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Ref ID: 27936
Ref Type: Journal Article
Authors: Christopherson, Scott
Title: Lao filmmakers break free from their cultural chains
Date: 2015
Source: Journal of Lao Studies
Abstract: In this paper I analyze the evolution of Lao National Cinema by looking at several films, including: <i>Xieng Peun Chak Thong Hai Hin (The Sound of Gunfire from the Plain of Jars), Boua Deng (Red Lotus) Pai Thang (At the Horizon)</i>, and the Academy Award nominee <i>Neerakhoon (The Betrayal)</i>. I argue that since 1975, the Lao PDR government has acted as a hegemonic force, controlling the content and creative decisions of Lao film directors. Before the death of Kaysone Phomvihane in 1992, all feature films produced in Laos were propagandistic. Since his death and the collapse of communism in Europe, Lao films have slowly included more representations of religion and spirituality. Though films today still must pass through the Lao PDR Ministry of Information, Culture, and Tourism and receive a stamp of approval before before being distributed and broadcast, the tight grip and control of the government has relaxed somewhat. Only recently, with the government's more tolerant views toward the international capitalist market, Lao filmmakers are beginning to tell stories free of complete government control. This has led to a slowly evolving yet unique Lao National Cinema, not quite liberated from the oppressive creative cultural constraints of the political past, but with less creative control exercised by the Lao government. Though present-day Laos is more relaxed than it was in 1975, filmmakers must still navigate a difficult path as they try to create and publish their films.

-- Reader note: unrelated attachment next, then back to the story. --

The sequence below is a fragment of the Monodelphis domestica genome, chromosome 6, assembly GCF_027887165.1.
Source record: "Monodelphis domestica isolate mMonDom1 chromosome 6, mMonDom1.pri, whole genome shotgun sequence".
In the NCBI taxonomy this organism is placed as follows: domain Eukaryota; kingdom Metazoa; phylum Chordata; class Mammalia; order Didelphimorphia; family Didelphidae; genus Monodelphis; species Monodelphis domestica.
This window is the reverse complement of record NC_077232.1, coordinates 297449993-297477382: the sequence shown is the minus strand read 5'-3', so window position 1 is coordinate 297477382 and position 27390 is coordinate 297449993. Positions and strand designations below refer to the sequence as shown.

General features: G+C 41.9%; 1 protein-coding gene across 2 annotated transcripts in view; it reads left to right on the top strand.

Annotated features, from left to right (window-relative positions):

Date Created: 4/14/2015
Page Start: 98
Page End: 112